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3 believe the same thing. Both schools are in agreement regarding the basis of morality, so science does nothing to disprove religion here. Rather, I believe it can be argued that theism is more satisfying in explaining the principle of human equality than naturalism, as theism provides that human beings are prior to their empirically measured qualities and all of equal worth. Background The relationship between science and religion has always been contentious. Its hard enough to define such nebulous terms. What is science? What is religion? Im being presumptuous and assuming that you, as a reader, have enough to knowledge to make your own generalizations, but the key characteristics are as follows. Science: empirical fact finding, based in repeatable experiments that are indicative of natural laws. Religion: an institution devoted to practice of belief and community rooted in a higher spiritual being. Stephen Gould, the well-known evolutionary biologist, suggested once that science and religion could coexist because they have no overlap- they fall into what he called separate magisteria2 and rule over separate domains. They only fall into conflict when one encroaches on the others area of authority. However, upon opening a newspaper or periodical, one would find this proposition to be sweetly nave. Science and religion, as broad institutions, are having very much trouble coexisting comfortable talking about theism and religion from my understanding, which will have a Christian bias. 2 Gould, Nonoverlapping Magisteria

4 and if Gould is right, there seems to be a whole lot of overstepping of boundaries. However, Gould is a minority belief holder: both Pinker3 and Plantinga4 agree that it is not possible that science and religion occupy different realms. We see the results of these conflicts of beliefs everyday, and we are familiar with the claims of either side. Science promotes nihilism and is blasphemous! Religion brainwashes its followers from the clear and apparent truths! Plenty of mud gets slung from either side. Where does the conflict between the two domains start? I believe that it begins when religion begins to make assertions about humans and human history. In an essay examining the plausibility of evolution, erudite Christian philosopher Alvin Plantinga details what he calls Duhemian Science. He relates how a Catholic scientist, Duhem, developed a theory and practice of theologically neutral science. As a physicist, he saw that physical theories were dependent on ones metaphysics, which was contingent on religious beliefs. Gould writes: But of course if the aim is to explain the phenomena in terms of the ultimate nature or constitution of matter, then it is crucially important to get the latter right, to get the right answer to the metaphysical question What is the nature or constitution of matter? In this way, he says, physical theory is subordinated to metaphysics . . . Therefore we should not employ in science views, commitments, and assumptions only some of us accept- that is, we should not employ them in a way that would make the bit of science in question less acceptable to someone who did not share the commitment or assumption in question. So in Duhemian science, one must put his or her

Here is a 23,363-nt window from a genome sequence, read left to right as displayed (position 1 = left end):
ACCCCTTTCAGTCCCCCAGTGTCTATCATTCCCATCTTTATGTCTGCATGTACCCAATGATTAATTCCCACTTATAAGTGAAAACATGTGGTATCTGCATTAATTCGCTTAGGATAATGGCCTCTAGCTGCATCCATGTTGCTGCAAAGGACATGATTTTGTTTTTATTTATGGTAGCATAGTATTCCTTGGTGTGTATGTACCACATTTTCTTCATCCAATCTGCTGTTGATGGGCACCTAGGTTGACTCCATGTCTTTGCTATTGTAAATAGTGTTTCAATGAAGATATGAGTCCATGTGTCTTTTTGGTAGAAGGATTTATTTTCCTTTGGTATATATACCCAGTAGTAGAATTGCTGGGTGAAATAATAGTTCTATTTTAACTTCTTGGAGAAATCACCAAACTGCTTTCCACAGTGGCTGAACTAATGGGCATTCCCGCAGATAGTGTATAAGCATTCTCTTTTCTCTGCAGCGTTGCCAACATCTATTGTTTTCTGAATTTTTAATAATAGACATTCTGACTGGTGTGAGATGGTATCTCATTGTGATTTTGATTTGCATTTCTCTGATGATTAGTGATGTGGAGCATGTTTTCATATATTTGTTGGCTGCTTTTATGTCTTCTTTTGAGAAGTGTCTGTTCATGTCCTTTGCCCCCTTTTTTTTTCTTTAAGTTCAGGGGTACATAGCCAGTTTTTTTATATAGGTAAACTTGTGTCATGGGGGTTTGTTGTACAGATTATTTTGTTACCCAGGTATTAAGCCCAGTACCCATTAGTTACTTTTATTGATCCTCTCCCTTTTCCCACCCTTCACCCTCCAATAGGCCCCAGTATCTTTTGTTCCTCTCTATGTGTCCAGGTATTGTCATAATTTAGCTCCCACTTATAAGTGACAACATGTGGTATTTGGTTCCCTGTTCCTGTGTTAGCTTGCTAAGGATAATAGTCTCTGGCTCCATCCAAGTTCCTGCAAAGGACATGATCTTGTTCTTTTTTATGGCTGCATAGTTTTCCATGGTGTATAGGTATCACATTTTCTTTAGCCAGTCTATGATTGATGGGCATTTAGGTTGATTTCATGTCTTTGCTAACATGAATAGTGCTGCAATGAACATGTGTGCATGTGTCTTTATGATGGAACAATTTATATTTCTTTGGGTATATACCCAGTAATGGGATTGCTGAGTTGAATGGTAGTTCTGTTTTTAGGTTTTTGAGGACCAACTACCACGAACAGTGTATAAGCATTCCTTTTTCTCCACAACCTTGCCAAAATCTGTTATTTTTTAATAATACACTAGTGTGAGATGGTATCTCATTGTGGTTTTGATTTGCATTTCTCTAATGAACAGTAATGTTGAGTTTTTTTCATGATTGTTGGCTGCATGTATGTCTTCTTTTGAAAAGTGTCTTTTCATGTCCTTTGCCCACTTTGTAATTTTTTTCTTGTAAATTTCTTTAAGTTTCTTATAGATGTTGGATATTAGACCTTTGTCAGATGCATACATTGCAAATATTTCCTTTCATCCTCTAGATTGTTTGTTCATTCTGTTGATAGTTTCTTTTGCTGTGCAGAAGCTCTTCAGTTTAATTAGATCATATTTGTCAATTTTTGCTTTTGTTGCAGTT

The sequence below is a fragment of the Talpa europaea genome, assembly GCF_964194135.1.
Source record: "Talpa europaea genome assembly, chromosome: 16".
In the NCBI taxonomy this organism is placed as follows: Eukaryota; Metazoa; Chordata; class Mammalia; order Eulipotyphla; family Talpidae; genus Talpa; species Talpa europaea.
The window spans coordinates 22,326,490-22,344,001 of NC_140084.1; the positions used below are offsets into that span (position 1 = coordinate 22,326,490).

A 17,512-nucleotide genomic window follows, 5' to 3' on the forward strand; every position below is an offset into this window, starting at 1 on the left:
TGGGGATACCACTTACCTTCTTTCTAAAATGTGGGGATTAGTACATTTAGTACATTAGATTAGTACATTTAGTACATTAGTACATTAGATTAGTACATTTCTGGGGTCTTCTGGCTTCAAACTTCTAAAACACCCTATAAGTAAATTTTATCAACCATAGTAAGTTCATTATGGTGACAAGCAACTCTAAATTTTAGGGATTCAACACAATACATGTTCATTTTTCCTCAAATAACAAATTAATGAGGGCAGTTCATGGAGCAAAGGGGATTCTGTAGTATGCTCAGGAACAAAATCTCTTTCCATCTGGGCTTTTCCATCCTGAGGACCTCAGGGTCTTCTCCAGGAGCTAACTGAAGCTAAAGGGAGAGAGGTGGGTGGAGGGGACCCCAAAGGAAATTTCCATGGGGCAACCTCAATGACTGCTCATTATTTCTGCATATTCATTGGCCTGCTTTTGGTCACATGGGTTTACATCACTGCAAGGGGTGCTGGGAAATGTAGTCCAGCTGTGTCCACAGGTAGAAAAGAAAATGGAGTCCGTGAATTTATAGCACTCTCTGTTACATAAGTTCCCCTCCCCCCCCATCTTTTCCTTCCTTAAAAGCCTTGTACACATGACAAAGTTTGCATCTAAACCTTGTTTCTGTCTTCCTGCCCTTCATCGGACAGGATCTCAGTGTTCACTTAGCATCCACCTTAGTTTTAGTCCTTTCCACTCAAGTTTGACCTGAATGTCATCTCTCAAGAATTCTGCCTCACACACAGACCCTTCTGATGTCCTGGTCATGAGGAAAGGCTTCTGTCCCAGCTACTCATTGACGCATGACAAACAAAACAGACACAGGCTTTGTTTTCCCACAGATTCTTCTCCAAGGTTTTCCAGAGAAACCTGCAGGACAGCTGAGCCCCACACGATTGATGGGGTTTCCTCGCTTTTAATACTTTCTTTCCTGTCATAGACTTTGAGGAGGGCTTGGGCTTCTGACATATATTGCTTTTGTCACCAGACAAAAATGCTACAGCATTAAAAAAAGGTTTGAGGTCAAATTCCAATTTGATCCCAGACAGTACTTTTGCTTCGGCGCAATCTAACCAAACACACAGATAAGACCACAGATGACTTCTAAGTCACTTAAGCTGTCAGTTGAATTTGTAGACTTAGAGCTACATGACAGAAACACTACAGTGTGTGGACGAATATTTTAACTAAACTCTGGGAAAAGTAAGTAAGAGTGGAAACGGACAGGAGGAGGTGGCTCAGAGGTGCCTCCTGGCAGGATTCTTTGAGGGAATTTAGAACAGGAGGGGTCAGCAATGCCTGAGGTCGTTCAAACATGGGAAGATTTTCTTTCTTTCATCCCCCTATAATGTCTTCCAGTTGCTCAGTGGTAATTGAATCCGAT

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Pinker, TIME magazine and Templeton Foundation Plantinga, When Faith and Reason Clash, 2